In the fall of 2010, Mr. Rutherford started a Web site, GettingBookReviews.com. At first, he advertised that he would review a book for $99. But some clients wanted a chorus proclaiming their excellence. So, for $499, Mr. Rutherford would do 20 online reviews. A few people needed a whole orchestra. For $999, he would do 50.
There were immediate complaints in online forums that the service was violating the sacred arm’s-length relationship between reviewer and author. But there were also orders, a lot of them. Before he knew it, he was taking in $28,000 a month.
A polite fellow with a rakish goatee and an entrepreneurial bent, Mr. Rutherford has been on the edges of publishing for most of his career. Before working for the self-publishing house, he owned a distributor of inspirational books. Before that, he was sales manager for a religious publishing house. Nothing ever quite worked out as well as he hoped. With the reviews business, though, “it was like I hit the mother lode.”
Reviews by ordinary people have become an essential mechanism for selling almost anything online; they are used for resorts, dermatologists, neighborhood restaurants, high-fashion boutiques, churches, parks, astrologers and healers — not to mention products like garbage pails, tweezers, spa slippers and cases for tablet computers. In many situations, these reviews are supplanting the marketing department, the press agent, advertisements, word of mouth and the professional critique.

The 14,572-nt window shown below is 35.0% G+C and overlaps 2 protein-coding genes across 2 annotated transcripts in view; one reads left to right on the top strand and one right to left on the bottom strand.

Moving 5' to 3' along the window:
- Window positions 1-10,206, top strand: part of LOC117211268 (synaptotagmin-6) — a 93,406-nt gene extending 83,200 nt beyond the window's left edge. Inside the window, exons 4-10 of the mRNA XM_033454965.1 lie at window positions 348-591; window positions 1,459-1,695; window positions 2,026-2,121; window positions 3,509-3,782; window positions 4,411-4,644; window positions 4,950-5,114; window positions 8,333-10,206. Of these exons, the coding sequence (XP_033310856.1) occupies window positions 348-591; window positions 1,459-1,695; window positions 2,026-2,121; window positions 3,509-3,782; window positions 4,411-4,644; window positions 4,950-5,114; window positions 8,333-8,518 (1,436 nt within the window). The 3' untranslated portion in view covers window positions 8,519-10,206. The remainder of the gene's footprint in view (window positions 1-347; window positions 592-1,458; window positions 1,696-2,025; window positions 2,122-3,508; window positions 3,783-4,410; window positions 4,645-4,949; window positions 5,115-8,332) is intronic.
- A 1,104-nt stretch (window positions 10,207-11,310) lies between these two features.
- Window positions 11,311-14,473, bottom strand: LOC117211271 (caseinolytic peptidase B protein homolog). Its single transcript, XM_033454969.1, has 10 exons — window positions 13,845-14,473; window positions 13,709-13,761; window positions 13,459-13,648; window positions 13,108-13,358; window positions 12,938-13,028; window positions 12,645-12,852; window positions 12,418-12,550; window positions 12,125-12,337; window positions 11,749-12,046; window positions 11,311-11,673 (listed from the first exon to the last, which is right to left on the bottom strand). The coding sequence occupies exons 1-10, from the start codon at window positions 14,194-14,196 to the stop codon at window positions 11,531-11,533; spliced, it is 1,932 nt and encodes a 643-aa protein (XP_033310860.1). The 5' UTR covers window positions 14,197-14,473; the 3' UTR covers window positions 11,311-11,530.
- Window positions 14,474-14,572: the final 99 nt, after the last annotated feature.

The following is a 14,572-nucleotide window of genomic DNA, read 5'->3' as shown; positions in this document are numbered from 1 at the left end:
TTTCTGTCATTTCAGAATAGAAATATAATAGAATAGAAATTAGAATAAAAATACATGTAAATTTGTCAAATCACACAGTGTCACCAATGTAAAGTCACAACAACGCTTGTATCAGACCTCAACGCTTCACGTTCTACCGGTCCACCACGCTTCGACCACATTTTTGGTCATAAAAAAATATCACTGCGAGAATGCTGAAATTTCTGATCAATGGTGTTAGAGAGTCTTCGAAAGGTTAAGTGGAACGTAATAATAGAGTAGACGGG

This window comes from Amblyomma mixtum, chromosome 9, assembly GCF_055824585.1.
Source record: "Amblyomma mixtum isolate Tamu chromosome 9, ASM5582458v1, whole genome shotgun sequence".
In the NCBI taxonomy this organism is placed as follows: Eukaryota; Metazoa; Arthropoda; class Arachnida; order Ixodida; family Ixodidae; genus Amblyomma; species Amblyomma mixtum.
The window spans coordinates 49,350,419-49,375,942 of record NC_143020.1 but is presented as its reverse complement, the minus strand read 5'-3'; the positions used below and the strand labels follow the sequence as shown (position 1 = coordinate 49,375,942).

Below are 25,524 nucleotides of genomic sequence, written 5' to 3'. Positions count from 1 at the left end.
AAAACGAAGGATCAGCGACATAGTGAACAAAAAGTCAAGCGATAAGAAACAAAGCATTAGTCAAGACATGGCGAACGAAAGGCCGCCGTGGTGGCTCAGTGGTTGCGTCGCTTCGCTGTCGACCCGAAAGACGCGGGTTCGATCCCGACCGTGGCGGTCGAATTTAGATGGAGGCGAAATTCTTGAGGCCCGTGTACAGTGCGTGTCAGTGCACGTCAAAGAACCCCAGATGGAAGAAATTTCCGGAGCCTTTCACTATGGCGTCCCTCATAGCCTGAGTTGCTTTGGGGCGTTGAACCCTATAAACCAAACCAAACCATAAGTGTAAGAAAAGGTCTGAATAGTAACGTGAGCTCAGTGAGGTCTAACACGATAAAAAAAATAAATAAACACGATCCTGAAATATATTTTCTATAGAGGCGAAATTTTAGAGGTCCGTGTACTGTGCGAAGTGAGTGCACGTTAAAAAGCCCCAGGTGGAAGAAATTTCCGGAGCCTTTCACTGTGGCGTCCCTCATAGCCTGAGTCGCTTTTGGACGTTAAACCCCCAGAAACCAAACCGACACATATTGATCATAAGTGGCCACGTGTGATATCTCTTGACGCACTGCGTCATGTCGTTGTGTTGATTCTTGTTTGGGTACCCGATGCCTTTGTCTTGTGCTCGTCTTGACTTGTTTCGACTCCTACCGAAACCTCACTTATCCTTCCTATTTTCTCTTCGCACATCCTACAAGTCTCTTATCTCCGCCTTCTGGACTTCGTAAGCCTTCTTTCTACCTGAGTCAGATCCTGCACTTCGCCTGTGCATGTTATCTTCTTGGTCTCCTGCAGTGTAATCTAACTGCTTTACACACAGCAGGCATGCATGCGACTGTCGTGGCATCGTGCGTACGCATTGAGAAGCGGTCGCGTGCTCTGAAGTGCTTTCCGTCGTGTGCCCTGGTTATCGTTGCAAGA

But not just any kind of review will do. They have to be somewhere between enthusiastic and ecstatic.
“The wheels of online commerce run on positive reviews,” said Bing Liu, a data-mining expert at the University of Illinois, Chicago, whose 2008 research showed that 60 percent of the millions of product reviews on Amazon are five stars and an additional 20 percent are four stars. “But almost no one wants to write five-star reviews, so many of them have to be created.”
Consumer reviews are powerful because, unlike old-style advertising and marketing, they offer the illusion of truth. They purport to be testimonials of real people, even though some are bought and sold just like everything else on the commercial Internet.
Mr. Liu estimates that about one-third of all consumer reviews on the Internet are fake. Yet it is all but impossible to tell when reviews were written by the marketers or retailers (or by the authors themselves under pseudonyms), by customers (who might get a deal from a merchant for giving a good score) or by a hired third-party service.
On the internet, everyone knows you’re a dog.